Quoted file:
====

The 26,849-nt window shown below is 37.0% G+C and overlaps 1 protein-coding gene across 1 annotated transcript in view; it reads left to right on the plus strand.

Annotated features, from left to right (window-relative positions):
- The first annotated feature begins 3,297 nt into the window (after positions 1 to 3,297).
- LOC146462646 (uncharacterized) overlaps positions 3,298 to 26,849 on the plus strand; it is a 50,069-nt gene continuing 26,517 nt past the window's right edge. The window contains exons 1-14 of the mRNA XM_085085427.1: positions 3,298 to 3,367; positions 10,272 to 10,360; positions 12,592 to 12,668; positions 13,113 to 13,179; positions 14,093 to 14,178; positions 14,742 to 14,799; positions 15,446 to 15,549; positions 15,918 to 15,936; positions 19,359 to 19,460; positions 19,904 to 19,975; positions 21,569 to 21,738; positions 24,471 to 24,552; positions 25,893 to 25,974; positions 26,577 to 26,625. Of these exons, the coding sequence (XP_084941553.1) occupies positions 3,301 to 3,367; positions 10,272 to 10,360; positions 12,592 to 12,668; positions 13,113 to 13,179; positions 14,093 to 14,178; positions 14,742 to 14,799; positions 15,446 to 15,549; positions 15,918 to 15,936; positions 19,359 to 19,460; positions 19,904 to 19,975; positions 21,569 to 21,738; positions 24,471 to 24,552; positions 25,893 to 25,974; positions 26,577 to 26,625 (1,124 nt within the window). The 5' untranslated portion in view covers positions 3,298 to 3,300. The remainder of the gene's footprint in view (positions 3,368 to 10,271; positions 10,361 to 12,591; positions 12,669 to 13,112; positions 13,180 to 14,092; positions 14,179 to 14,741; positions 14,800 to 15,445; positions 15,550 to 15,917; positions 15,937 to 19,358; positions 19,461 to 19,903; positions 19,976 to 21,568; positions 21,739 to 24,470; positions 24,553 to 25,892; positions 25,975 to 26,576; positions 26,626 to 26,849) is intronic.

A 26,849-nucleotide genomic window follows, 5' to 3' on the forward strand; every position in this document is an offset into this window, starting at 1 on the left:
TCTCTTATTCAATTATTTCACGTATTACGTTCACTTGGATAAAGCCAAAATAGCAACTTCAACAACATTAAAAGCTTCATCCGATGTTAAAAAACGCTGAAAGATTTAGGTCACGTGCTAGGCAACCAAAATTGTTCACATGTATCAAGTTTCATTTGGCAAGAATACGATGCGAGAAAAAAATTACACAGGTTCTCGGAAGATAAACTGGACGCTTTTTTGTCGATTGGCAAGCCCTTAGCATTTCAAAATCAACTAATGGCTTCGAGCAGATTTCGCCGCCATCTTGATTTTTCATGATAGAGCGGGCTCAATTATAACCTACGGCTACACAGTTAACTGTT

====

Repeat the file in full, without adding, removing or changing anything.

The 26,849-nt window shown below is 37.0% G+C and overlaps 1 protein-coding gene across 1 annotated transcript in view; it reads left to right on the plus strand.

Annotated features, from left to right (window-relative positions):
- The first annotated feature begins 3,297 nt into the window (after positions 1 to 3,297).
- LOC146462646 (uncharacterized) overlaps positions 3,298 to 26,849 on the plus strand; it is a 50,069-nt gene continuing 26,517 nt past the window's right edge. The window contains exons 1-14 of the mRNA XM_085085427.1: positions 3,298 to 3,367; positions 10,272 to 10,360; positions 12,592 to 12,668; positions 13,113 to 13,179; positions 14,093 to 14,178; positions 14,742 to 14,799; positions 15,446 to 15,549; positions 15,918 to 15,936; positions 19,359 to 19,460; positions 19,904 to 19,975; positions 21,569 to 21,738; positions 24,471 to 24,552; positions 25,893 to 25,974; positions 26,577 to 26,625. Of these exons, the coding sequence (XP_084941553.1) occupies positions 3,301 to 3,367; positions 10,272 to 10,360; positions 12,592 to 12,668; positions 13,113 to 13,179; positions 14,093 to 14,178; positions 14,742 to 14,799; positions 15,446 to 15,549; positions 15,918 to 15,936; positions 19,359 to 19,460; positions 19,904 to 19,975; positions 21,569 to 21,738; positions 24,471 to 24,552; positions 25,893 to 25,974; positions 26,577 to 26,625 (1,124 nt within the window). The 5' untranslated portion in view covers positions 3,298 to 3,300. The remainder of the gene's footprint in view (positions 3,368 to 10,271; positions 10,361 to 12,591; positions 12,669 to 13,112; positions 13,180 to 14,092; positions 14,179 to 14,741; positions 14,800 to 15,445; positions 15,550 to 15,917; positions 15,937 to 19,358; positions 19,461 to 19,903; positions 19,976 to 21,568; positions 21,739 to 24,470; positions 24,553 to 25,892; positions 25,975 to 26,576; positions 26,626 to 26,849) is intronic.

A 26,849-nucleotide genomic window follows, 5' to 3' on the forward strand; every position in this document is an offset into this window, starting at 1 on the left:
TCTCTTATTCAATTATTTCACGTATTACGTTCACTTGGATAAAGCCAAAATAGCAACTTCAACAACATTAAAAGCTTCATCCGATGTTAAAAAACGCTGAAAGATTTAGGTCACGTGCTAGGCAACCAAAATTGTTCACATGTATCAAGTTTCATTTGGCAAGAATACGATGCGAGAAAAAAATTACACAGGTTCTCGGAAGATAAACTGGACGCTTTTTTGTCGATTGGCAAGCCCTTAGCATTTCAAAATCAACTAATGGCTTCGAGCAGATTTCGCCGCCATCTTGATTTTTCATGATAGAGCGGGCTCAATTATAACCTACGGCTACACAGTTAACTGTT